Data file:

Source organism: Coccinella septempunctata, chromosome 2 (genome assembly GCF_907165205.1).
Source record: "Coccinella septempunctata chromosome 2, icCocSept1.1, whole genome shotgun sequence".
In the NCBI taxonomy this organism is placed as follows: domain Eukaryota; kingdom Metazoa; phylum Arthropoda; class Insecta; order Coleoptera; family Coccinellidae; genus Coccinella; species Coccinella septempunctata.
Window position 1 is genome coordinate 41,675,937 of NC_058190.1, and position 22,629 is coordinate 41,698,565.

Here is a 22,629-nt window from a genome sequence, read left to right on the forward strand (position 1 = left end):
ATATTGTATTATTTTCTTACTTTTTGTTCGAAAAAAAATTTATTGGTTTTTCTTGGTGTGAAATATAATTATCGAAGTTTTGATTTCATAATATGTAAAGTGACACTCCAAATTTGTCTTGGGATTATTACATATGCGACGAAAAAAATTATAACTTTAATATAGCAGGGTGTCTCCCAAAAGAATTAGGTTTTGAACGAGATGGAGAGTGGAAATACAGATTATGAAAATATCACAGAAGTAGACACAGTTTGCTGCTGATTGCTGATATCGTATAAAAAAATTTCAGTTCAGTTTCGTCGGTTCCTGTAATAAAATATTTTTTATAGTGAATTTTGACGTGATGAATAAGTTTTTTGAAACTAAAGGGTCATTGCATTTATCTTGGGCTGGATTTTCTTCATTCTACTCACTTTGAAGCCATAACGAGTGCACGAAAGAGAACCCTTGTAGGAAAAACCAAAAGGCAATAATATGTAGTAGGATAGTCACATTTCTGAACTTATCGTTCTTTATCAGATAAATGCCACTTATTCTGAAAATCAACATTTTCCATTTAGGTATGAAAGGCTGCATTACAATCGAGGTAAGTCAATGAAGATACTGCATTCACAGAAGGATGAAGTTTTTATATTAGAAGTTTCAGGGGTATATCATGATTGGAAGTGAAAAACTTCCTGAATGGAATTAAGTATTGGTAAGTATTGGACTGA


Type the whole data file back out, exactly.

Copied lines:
Source organism: Coccinella septempunctata, chromosome 2 (genome assembly GCF_907165205.1).
Source record: "Coccinella septempunctata chromosome 2, icCocSept1.1, whole genome shotgun sequence".
In the NCBI taxonomy this organism is placed as follows: domain Eukaryota; kingdom Metazoa; phylum Arthropoda; class Insecta; order Coleoptera; family Coccinellidae; genus Coccinella; species Coccinella septempunctata.
Window position 1 is genome coordinate 41,675,937 of NC_058190.1, and position 22,629 is coordinate 41,698,565.

Here is a 22,629-nt window from a genome sequence, read left to right on the forward strand (position 1 = left end):
ATATTGTATTATTTTCTTACTTTTTGTTCGAAAAAAAATTTATTGGTTTTTCTTGGTGTGAAATATAATTATCGAAGTTTTGATTTCATAATATGTAAAGTGACACTCCAAATTTGTCTTGGGATTATTACATATGCGACGAAAAAAATTATAACTTTAATATAGCAGGGTGTCTCCCAAAAGAATTAGGTTTTGAACGAGATGGAGAGTGGAAATACAGATTATGAAAATATCACAGAAGTAGACACAGTTTGCTGCTGATTGCTGATATCGTATAAAAAAATTTCAGTTCAGTTTCGTCGGTTCCTGTAATAAAATATTTTTTATAGTGAATTTTGACGTGATGAATAAGTTTTTTGAAACTAAAGGGTCATTGCATTTATCTTGGGCTGGATTTTCTTCATTCTACTCACTTTGAAGCCATAACGAGTGCACGAAAGAGAACCCTTGTAGGAAAAACCAAAAGGCAATAATATGTAGTAGGATAGTCACATTTCTGAACTTATCGTTCTTTATCAGATAAATGCCACTTATTCTGAAAATCAACATTTTCCATTTAGGTATGAAAGGCTGCATTACAATCGAGGTAAGTCAATGAAGATACTGCATTCACAGAAGGATGAAGTTTTTATATTAGAAGTTTCAGGGGTATATCATGATTGGAAGTGAAAAACTTCCTGAATGGAATTAAGTATTGGTAAGTATTGGACTGA